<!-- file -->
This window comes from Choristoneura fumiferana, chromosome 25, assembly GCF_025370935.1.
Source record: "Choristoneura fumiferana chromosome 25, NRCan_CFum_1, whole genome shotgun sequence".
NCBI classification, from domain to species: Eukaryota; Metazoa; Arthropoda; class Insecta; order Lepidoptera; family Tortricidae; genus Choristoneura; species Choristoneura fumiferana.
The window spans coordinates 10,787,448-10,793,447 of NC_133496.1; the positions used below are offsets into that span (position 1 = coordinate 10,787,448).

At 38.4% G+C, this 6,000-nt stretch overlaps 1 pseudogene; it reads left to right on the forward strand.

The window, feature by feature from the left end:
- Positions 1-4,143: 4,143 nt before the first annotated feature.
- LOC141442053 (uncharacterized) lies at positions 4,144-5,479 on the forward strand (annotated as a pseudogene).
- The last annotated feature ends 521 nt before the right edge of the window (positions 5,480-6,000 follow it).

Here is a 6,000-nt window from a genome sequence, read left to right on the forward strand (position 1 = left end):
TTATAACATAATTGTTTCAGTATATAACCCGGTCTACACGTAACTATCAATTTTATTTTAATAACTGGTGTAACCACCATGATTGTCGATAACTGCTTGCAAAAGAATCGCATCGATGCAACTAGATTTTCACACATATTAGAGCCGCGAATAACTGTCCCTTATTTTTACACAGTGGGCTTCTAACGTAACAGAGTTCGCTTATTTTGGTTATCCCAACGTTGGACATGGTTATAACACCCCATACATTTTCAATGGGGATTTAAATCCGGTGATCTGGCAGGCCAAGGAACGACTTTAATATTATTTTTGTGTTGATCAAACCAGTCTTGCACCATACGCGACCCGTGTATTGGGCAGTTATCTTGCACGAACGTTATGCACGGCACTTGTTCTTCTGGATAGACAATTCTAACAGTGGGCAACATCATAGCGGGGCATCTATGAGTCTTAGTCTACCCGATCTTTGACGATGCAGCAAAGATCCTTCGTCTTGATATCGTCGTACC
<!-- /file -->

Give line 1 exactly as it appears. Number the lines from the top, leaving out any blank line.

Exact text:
This window comes from Choristoneura fumiferana, chromosome 25, assembly GCF_025370935.1.